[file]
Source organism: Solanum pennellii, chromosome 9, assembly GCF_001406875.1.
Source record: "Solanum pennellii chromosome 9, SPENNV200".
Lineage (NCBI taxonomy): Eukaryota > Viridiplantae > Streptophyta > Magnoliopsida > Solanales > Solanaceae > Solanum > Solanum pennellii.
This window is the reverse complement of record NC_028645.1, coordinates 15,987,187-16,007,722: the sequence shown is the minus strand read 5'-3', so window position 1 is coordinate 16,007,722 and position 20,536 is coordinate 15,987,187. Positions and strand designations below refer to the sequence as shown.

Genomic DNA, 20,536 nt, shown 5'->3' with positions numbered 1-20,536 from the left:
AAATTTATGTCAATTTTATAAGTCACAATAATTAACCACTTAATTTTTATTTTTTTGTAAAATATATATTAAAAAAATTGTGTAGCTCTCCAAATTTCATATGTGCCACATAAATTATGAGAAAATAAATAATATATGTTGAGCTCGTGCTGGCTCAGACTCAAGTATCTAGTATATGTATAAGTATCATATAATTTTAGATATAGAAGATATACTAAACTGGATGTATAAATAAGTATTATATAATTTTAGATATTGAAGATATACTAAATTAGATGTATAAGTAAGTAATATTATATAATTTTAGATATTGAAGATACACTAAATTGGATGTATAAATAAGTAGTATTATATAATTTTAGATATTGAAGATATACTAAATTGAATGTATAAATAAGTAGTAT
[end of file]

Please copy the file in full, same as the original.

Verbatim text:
Source organism: Solanum pennellii, chromosome 9, assembly GCF_001406875.1.
Source record: "Solanum pennellii chromosome 9, SPENNV200".
Lineage (NCBI taxonomy): Eukaryota > Viridiplantae > Streptophyta > Magnoliopsida > Solanales > Solanaceae > Solanum > Solanum pennellii.
This window is the reverse complement of record NC_028645.1, coordinates 15,987,187-16,007,722: the sequence shown is the minus strand read 5'-3', so window position 1 is coordinate 16,007,722 and position 20,536 is coordinate 15,987,187. Positions and strand designations below refer to the sequence as shown.

Genomic DNA, 20,536 nt, shown 5'->3' with positions numbered 1-20,536 from the left:
AAATTTATGTCAATTTTATAAGTCACAATAATTAACCACTTAATTTTTATTTTTTTGTAAAATATATATTAAAAAAATTGTGTAGCTCTCCAAATTTCATATGTGCCACATAAATTATGAGAAAATAAATAATATATGTTGAGCTCGTGCTGGCTCAGACTCAAGTATCTAGTATATGTATAAGTATCATATAATTTTAGATATAGAAGATATACTAAACTGGATGTATAAATAAGTATTATATAATTTTAGATATTGAAGATATACTAAATTAGATGTATAAGTAAGTAATATTATATAATTTTAGATATTGAAGATACACTAAATTGGATGTATAAATAAGTAGTATTATATAATTTTAGATATTGAAGATATACTAAATTGAATGTATAAATAAGTAGTAT